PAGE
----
Brother Beeson complains, "We have grown so accustomed to fighting any organization larger than the local congregation until the thought of congregational cooperation is as dead as faith without works." >From that statement it is plain that we will have to cease "fighting any organization larger than the local church," if this "after the war missionary program of congregational cooperation" is put into effect. His statement is a plea to stop the fight and open the gate. Now the crucial question is, have we been wrong in fighting any organization larger than the local church? We have not been wrong, the battle against such organizations is part of the good fight of faith, and may it ever be fought. Since the fight against organizations larger than the local church kills brother Beeson's idea of congregational cooperation, something is wrong with the idea. The fight is good, and if it kills the idea, it is evidence that the idea is wrong. Let us continue the good fight and let his brand of cooperation stay dead.

Those who are advocating such post war plans of cooperation anticipate opposition, and shall not be disappointed. They try to hedge their scheme behind the skirt of its being "voluntary." They seem to think, if it is "voluntary" it is all right and that should smother the opposition. But is a thing scriptural, just because participation in it is "voluntary," if so every religious activity in our nation is scriptural. Being a Catholic and burning incense is "voluntary." Does that make it acceptable to the Lord? Of course it does not. Neither does the mere statement that these defections are "voluntary" make them scriptural.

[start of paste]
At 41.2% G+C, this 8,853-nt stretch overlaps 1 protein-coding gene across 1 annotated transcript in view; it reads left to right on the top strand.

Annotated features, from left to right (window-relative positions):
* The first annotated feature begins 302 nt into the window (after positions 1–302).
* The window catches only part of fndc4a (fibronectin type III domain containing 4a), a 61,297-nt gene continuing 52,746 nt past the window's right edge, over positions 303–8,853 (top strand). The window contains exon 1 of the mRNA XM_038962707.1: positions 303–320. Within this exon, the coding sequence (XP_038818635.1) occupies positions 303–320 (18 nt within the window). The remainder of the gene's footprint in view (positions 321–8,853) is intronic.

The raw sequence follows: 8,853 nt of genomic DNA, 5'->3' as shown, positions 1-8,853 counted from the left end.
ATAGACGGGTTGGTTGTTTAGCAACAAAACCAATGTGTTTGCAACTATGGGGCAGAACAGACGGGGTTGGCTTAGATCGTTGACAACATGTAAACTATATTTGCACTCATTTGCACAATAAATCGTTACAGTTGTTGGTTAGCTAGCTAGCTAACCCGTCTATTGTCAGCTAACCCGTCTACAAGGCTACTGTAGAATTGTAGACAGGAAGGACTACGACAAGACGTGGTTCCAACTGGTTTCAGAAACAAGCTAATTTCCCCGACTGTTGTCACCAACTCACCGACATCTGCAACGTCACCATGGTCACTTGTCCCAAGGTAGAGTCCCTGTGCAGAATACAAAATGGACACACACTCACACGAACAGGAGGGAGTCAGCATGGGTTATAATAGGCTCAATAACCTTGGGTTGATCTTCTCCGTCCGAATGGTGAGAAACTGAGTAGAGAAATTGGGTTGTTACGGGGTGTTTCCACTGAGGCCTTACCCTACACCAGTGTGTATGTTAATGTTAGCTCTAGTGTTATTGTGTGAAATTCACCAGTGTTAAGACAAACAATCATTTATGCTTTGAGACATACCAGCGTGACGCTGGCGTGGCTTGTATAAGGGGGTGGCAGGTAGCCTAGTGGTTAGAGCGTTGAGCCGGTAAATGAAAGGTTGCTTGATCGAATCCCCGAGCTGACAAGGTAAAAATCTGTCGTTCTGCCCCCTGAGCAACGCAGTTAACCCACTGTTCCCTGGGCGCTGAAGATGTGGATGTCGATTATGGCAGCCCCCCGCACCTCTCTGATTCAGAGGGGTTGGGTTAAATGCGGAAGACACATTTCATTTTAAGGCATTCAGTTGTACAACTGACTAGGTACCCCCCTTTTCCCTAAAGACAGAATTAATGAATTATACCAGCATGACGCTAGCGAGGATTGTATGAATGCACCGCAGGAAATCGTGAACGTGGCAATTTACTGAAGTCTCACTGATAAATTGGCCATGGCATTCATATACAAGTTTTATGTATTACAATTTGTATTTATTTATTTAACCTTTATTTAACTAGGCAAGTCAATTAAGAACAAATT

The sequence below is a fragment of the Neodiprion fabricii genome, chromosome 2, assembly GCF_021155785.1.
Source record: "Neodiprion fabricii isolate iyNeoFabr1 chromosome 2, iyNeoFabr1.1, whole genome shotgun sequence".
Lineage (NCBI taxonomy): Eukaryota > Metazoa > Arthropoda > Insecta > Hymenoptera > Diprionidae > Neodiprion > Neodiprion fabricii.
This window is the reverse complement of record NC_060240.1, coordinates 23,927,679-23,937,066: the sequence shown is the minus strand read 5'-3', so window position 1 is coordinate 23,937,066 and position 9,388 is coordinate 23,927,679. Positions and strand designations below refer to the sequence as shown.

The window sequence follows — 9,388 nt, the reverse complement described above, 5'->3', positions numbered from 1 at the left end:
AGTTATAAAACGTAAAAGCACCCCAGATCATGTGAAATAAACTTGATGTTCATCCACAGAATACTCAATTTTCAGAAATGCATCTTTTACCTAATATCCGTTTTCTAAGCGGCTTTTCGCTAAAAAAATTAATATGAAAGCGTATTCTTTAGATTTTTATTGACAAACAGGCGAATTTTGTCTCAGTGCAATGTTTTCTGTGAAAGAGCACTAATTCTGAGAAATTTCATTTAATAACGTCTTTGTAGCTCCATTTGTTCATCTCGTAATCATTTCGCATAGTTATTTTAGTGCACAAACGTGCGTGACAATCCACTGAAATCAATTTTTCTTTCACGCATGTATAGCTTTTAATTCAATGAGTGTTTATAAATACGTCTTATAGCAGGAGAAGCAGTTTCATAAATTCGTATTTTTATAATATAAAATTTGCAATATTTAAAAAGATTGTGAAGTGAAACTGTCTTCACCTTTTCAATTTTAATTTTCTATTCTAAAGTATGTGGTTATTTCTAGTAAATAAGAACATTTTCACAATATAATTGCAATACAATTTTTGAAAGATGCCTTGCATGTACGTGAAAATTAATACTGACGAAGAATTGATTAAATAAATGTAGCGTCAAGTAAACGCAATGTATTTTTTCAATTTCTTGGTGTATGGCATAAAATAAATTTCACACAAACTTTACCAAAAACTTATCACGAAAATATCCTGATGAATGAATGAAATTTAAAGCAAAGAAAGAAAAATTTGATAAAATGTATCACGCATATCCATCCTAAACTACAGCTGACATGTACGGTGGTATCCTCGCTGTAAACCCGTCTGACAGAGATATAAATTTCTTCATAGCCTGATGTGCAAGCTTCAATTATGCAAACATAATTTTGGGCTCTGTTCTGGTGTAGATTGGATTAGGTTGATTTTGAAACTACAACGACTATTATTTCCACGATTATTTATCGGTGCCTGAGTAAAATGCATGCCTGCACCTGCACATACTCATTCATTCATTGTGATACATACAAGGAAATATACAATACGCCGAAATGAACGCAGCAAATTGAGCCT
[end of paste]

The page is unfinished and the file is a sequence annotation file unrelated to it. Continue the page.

There are several other things in brother Beeson's article that I would like to notice, but for the sake of brevity just one more point. Brother Beeson says, "How is this missionary work to be done on the basis of equality, so that one missionary will not be surfeited with finance while another is neglected entirely by the churches. Financial cooperation and agency are the only means by which we shall iron out the inequalities of support and maintenance and build a permanent missionary program abroad." The apostles and early evangelists preached the gospel "in all creation under heaven" (Col. 1:23) without any such financial agency; which proves it can be done without the agency, and brother Beeson furnished no proof that the Lord wanted any such agency connected with the work. We ought, therefore, to strive to do the work of the Lord without setting up an agency unknown to His word.